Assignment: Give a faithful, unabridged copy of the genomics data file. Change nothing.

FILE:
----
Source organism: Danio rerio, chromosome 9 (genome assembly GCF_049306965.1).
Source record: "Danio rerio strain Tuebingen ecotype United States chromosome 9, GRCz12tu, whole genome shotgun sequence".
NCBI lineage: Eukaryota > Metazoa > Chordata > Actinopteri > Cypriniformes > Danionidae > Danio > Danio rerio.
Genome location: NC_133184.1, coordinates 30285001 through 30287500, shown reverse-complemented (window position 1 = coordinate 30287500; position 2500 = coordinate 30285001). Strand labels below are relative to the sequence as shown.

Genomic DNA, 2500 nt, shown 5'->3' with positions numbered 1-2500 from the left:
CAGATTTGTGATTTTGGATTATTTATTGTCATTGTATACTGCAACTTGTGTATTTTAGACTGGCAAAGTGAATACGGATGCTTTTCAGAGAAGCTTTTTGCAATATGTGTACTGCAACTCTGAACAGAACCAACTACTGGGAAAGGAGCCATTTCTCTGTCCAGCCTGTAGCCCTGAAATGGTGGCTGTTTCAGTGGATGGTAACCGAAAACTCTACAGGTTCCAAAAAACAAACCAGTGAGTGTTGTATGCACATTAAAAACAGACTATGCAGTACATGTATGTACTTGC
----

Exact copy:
Source organism: Danio rerio, chromosome 9 (genome assembly GCF_049306965.1).
Source record: "Danio rerio strain Tuebingen ecotype United States chromosome 9, GRCz12tu, whole genome shotgun sequence".
NCBI lineage: Eukaryota > Metazoa > Chordata > Actinopteri > Cypriniformes > Danionidae > Danio > Danio rerio.
Genome location: NC_133184.1, coordinates 30285001 through 30287500, shown reverse-complemented (window position 1 = coordinate 30287500; position 2500 = coordinate 30285001). Strand labels below are relative to the sequence as shown.

Genomic DNA, 2500 nt, shown 5'->3' with positions numbered 1-2500 from the left:
CAGATTTGTGATTTTGGATTATTTATTGTCATTGTATACTGCAACTTGTGTATTTTAGACTGGCAAAGTGAATACGGATGCTTTTCAGAGAAGCTTTTTGCAATATGTGTACTGCAACTCTGAACAGAACCAACTACTGGGAAAGGAGCCATTTCTCTGTCCAGCCTGTAGCCCTGAAATGGTGGCTGTTTCAGTGGATGGTAACCGAAAACTCTACAGGTTCCAAAAAACAAACCAGTGAGTGTTGTATGCACATTAAAAACAGACTATGCAGTACATGTATGTACTTGC